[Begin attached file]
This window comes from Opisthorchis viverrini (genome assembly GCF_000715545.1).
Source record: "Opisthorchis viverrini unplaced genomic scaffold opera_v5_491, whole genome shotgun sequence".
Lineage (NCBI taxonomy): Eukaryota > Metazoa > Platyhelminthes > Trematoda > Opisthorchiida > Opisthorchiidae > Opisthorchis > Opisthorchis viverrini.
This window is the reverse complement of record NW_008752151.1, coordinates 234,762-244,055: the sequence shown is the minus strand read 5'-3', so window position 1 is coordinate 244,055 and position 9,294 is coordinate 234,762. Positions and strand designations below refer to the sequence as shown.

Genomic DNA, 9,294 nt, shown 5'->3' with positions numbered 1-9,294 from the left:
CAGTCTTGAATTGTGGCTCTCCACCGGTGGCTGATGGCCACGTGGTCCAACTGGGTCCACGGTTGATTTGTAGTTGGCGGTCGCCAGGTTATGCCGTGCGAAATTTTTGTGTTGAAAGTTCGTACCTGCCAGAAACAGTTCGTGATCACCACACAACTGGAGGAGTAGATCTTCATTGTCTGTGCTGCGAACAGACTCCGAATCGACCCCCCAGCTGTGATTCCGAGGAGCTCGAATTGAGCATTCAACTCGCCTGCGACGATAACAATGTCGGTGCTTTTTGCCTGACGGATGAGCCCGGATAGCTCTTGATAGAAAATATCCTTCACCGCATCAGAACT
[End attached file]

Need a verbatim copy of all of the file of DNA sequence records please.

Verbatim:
This window comes from Opisthorchis viverrini (genome assembly GCF_000715545.1).
Source record: "Opisthorchis viverrini unplaced genomic scaffold opera_v5_491, whole genome shotgun sequence".
Lineage (NCBI taxonomy): Eukaryota > Metazoa > Platyhelminthes > Trematoda > Opisthorchiida > Opisthorchiidae > Opisthorchis > Opisthorchis viverrini.
This window is the reverse complement of record NW_008752151.1, coordinates 234,762-244,055: the sequence shown is the minus strand read 5'-3', so window position 1 is coordinate 244,055 and position 9,294 is coordinate 234,762. Positions and strand designations below refer to the sequence as shown.

Genomic DNA, 9,294 nt, shown 5'->3' with positions numbered 1-9,294 from the left:
CAGTCTTGAATTGTGGCTCTCCACCGGTGGCTGATGGCCACGTGGTCCAACTGGGTCCACGGTTGATTTGTAGTTGGCGGTCGCCAGGTTATGCCGTGCGAAATTTTTGTGTTGAAAGTTCGTACCTGCCAGAAACAGTTCGTGATCACCACACAACTGGAGGAGTAGATCTTCATTGTCTGTGCTGCGAACAGACTCCGAATCGACCCCCCAGCTGTGATTCCGAGGAGCTCGAATTGAGCATTCAACTCGCCTGCGACGATAACAATGTCGGTGCTTTTTGCCTGACGGATGAGCCCGGATAGCTCTTGATAGAAAATATCCTTCACCGCATCAGAACT